Beilin's initiative comes amid a raging debate within Israel on how to unite the peace camp into an effective political force, one that could defeat the rising right wing. Attempts at achieving this unity have so far failed because of Labor's continued presence within the national unity government, where it has rubberstamped Sharon's most extreme policies, including turning the West Bank into eight bantustans modelled on the Warsaw Ghetto. Labor is also deeply split, with some members sitting at the same Cabinet table with the likes of "Butcher of Lebanon" Sharon and Brig. Gen. (Reserves) Effi Eitam, Israel's up and coming Benito Mussolini, who calls for the "transfer" of Palestinians to Jordan and Egypt. Most of the Labor Party back-benchers in the Knesset (parliament) want to leave the government.

This split in Labor has had a negative impact on the peace movement, which has traditionally been backed strongly by Labor. Peres, the Nobel Peace Prize laureate now serving as Sharon's Foreign Minister, has contributed to the deep demoralization within the peace camp over the last year and a half, a process that has begun to reverse itself only in the last few months.

Beilin was correct to attack Barak, who has become one of the biggest mouthpieces for those denouncing Palestinian Authority President Yasser Arafat as no longer a "partner for peace." This treachery by those who claim they are keeping alive the memory of slain Prime Minister Yitzhak Rabin, has contributed to the "consensus" within the Israeli elite that keeps Sharon in power.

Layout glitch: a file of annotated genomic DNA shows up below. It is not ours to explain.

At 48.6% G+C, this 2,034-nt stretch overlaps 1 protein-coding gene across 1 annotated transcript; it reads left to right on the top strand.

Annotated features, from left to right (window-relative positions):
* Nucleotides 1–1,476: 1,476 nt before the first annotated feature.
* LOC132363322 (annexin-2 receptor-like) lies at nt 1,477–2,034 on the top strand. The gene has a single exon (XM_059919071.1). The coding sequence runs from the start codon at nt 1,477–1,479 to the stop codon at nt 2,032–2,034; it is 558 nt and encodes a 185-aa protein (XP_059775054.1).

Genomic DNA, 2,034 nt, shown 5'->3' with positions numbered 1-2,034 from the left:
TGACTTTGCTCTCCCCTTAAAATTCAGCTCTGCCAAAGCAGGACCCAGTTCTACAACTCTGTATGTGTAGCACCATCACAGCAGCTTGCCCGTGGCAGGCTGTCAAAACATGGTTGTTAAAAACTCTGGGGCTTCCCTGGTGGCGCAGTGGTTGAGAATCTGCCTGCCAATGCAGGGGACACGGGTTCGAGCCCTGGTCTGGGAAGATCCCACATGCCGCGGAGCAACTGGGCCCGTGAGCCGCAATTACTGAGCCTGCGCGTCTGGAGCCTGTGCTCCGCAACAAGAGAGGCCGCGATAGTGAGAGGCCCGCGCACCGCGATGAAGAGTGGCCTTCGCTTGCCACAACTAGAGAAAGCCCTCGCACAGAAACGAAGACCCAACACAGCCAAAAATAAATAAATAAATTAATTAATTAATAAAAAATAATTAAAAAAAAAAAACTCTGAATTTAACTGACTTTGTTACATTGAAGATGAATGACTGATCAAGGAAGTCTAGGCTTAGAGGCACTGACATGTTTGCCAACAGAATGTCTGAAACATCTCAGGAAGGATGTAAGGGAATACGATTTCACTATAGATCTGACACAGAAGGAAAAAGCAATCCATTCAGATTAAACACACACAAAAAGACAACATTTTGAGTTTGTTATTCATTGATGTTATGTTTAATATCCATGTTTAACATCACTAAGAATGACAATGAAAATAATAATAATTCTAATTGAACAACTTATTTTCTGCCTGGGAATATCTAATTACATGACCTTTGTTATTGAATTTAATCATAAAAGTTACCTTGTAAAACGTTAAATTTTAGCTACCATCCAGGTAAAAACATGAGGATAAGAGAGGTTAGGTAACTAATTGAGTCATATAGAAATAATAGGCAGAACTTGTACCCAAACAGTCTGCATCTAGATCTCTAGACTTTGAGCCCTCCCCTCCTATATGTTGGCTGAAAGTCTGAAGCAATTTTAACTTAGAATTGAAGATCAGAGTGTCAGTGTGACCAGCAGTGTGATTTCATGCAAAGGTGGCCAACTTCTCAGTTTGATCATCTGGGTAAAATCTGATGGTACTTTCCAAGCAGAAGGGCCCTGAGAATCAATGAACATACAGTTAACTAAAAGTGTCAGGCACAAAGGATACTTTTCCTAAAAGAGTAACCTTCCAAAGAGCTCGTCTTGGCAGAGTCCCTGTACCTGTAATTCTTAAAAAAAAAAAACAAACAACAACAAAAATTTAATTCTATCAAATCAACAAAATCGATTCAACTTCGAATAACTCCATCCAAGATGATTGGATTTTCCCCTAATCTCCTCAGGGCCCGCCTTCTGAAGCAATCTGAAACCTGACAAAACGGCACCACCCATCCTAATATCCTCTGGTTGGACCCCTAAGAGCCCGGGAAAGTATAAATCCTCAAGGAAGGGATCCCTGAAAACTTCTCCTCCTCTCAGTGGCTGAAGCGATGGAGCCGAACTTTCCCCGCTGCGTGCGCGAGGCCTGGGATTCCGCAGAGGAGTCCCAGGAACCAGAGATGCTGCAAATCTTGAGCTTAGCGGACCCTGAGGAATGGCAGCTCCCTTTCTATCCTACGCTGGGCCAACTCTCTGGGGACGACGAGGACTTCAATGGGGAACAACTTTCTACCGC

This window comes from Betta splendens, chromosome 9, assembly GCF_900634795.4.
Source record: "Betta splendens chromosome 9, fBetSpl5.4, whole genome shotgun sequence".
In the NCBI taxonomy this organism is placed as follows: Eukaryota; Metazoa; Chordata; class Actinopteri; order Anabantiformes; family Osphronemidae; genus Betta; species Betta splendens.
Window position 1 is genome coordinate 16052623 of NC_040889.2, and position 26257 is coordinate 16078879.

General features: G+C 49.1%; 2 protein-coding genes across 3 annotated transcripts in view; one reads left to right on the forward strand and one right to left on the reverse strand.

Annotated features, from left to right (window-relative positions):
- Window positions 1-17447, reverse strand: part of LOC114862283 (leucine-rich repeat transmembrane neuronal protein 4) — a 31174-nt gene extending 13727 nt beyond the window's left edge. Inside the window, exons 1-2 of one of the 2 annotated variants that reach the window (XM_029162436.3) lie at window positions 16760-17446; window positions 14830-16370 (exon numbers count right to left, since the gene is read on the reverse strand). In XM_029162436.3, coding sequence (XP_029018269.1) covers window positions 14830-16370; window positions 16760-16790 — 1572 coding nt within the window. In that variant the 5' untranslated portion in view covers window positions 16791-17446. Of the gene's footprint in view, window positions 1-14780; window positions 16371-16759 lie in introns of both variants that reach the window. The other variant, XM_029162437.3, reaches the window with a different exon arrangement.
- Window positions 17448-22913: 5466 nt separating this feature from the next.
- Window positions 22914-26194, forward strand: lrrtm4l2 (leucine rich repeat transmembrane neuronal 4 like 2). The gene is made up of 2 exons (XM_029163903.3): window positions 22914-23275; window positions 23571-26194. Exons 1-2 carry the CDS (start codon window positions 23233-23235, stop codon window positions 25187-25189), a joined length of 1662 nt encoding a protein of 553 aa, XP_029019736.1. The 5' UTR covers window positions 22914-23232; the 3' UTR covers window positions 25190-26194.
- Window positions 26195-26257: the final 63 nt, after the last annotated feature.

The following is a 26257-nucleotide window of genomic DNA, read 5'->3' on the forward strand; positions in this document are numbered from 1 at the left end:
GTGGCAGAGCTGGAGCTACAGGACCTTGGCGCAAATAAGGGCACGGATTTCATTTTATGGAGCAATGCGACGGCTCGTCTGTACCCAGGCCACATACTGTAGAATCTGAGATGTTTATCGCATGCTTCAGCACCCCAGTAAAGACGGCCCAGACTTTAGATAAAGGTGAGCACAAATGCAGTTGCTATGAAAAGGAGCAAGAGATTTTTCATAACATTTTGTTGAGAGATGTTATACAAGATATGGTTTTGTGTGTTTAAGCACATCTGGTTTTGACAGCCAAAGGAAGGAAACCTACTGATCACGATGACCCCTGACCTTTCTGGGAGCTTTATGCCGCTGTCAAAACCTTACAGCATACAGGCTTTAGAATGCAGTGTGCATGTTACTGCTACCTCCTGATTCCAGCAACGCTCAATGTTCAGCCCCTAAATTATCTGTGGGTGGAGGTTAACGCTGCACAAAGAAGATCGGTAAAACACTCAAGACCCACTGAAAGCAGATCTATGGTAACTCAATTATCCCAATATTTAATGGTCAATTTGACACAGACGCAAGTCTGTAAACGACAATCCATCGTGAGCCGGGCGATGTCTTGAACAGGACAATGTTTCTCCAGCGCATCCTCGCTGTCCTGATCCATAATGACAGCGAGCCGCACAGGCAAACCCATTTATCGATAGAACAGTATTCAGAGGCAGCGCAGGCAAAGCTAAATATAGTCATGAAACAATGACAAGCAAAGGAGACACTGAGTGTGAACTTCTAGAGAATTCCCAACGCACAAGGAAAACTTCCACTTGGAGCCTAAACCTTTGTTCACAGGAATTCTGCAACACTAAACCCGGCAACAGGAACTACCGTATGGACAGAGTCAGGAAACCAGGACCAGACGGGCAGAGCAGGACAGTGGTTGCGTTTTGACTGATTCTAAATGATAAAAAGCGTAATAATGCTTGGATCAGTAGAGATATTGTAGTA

For several months, Beilin and his Labor supporters have been in discussions with the pro-peace Meretz Party, led by Yossi Sarid, the official head of the opposition in the Knesset, and the ethnic Russian-based Democratic Choice Party, led by Roman Bronfman. They have been discussing the possibility of forming a new party along social democratic lines, which would not only deal with the peace process, but also the grave socio-economic crisis that has hit Israel as a result of the war policies of Sharon and the global economic crisis. Polls say that such a party could capture 20 to 25 seats in the 120-seat Knesset, which would make the new formation at least the second-largest party in the Knesset.

Meretz Party chairman Sarid welcomed Beilin's call for forming Shahar. "Meretz has worked hard for this," he said. He commented that he sees Beilin and his Labor allies as "important partners."

Support for Beilin's initiative goes beyond Israel. For the last year, Beilin has been travelling internationally, especially to Europe and the United States, in an effort to gain support. In the last few months he has made high-profile trips to South Africa, France, Germany, and Great Britain, where he has been holding discussions with Palestinian representatives including Palestinian Minister and former peace negotiator Yasser Abed Rabbo, in an effort to renew back-channel efforts for peace. Israeli sources report that Beilin has received particular encouragement from French political and Jewish circles.